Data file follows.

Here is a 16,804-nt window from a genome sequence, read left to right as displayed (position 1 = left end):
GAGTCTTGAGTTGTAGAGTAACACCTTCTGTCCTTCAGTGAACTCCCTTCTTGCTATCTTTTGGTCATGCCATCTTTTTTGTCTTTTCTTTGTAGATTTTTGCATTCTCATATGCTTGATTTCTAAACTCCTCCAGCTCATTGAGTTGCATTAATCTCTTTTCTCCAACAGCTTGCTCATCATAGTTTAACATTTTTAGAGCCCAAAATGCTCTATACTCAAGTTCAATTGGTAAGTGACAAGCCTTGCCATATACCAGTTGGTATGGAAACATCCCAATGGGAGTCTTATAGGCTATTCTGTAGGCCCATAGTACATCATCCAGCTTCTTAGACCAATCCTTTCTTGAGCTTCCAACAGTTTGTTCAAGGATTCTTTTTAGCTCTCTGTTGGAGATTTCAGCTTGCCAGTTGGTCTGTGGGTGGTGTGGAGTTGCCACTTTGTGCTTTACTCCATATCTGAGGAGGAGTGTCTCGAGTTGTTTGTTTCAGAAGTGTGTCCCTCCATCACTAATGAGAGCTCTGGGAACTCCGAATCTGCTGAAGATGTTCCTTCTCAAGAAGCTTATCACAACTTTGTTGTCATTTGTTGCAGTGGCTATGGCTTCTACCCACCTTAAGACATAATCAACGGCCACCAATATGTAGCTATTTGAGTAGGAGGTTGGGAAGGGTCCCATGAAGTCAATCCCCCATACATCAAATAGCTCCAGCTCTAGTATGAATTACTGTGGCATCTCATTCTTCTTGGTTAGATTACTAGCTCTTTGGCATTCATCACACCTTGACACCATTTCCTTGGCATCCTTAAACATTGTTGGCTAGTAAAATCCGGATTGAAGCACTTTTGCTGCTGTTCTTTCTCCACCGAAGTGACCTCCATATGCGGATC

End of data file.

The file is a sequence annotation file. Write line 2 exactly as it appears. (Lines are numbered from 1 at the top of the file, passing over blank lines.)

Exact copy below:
GAGTCTTGAGTTGTAGAGTAACACCTTCTGTCCTTCAGTGAACTCCCTTCTTGCTATCTTTTGGTCATGCCATCTTTTTTGTCTTTTCTTTGTAGATTTTTGCATTCTCATATGCTTGATTTCTAAACTCCTCCAGCTCATTGAGTTGCATTAATCTCTTTTCTCCAACAGCTTGCTCATCATAGTTTAACATTTTTAGAGCCCAAAATGCTCTATACTCAAGTTCAATTGGTAAGTGACAAGCCTTGCCATATACCAGTTGGTATGGAAACATCCCAATGGGAGTCTTATAGGCTATTCTGTAGGCCCATAGTACATCATCCAGCTTCTTAGACCAATCCTTTCTTGAGCTTCCAACAGTTTGTTCAAGGATTCTTTTTAGCTCTCTGTTGGAGATTTCAGCTTGCCAGTTGGTCTGTGGGTGGTGTGGAGTTGCCACTTTGTGCTTTACTCCATATCTGAGGAGGAGTGTCTCGAGTTGTTTGTTTCAGAAGTGTGTCCCTCCATCACTAATGAGAGCTCTGGGAACTCCGAATCTGCTGAAGATGTTCCTTCTCAAGAAGCTTATCACAACTTTGTTGTCATTTGTTGCAGTGGCTATGGCTTCTACCCACCTTAAGACATAATCAACGGCCACCAATATGTAGCTATTTGAGTAGGAGGTTGGGAAGGGTCCCATGAAGTCAATCCCCCATACATCAAATAGCTCCAGCTCTAGTATGAATTACTGTGGCATCTCATTCTTCTTGGTTAGATTACTAGCTCTTTGGCATTCATCACACCTTGACACCATTTCCTTGGCATCCTTAAACATTGTTGGCTAGTAAAATCCGGATTGAAGCACTTTTGCTGCTGTTCTTTCTCCACCGAAGTGACCTCCATATGCGGATC